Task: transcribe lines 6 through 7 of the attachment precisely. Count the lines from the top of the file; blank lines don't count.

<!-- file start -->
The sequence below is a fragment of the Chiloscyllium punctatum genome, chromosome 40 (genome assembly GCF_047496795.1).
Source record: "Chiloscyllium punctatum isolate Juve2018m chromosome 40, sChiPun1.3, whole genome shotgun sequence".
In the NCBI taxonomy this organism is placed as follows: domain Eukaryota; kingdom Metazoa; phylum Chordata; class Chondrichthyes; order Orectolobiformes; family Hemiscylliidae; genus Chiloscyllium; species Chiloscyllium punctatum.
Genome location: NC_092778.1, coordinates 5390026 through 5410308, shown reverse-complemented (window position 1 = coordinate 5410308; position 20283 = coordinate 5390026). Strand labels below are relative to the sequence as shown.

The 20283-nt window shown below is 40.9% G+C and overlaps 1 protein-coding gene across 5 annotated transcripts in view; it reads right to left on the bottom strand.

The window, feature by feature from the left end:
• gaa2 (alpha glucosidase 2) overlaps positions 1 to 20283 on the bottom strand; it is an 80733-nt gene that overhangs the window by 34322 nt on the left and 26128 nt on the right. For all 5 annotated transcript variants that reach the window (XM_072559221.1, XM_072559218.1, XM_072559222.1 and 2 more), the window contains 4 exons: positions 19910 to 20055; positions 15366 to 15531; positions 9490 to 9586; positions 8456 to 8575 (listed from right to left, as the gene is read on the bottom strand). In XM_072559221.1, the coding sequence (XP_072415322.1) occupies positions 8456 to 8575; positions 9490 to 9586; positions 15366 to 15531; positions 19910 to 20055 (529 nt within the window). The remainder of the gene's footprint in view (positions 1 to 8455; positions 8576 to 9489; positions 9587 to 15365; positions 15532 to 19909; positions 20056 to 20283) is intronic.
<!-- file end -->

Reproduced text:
The window, feature by feature from the left end:
• gaa2 (alpha glucosidase 2) overlaps positions 1 to 20283 on the bottom strand; it is an 80733-nt gene that overhangs the window by 34322 nt on the left and 26128 nt on the right. For all 5 annotated transcript variants that reach the window (XM_072559221.1, XM_072559218.1, XM_072559222.1 and 2 more), the window contains 4 exons: positions 19910 to 20055; positions 15366 to 15531; positions 9490 to 9586; positions 8456 to 8575 (listed from right to left, as the gene is read on the bottom strand). In XM_072559221.1, the coding sequence (XP_072415322.1) occupies positions 8456 to 8575; positions 9490 to 9586; positions 15366 to 15531; positions 19910 to 20055 (529 nt within the window). The remainder of the gene's footprint in view (positions 1 to 8455; positions 8576 to 9489; positions 9587 to 15365; positions 15532 to 19909; positions 20056 to 20283) is intronic.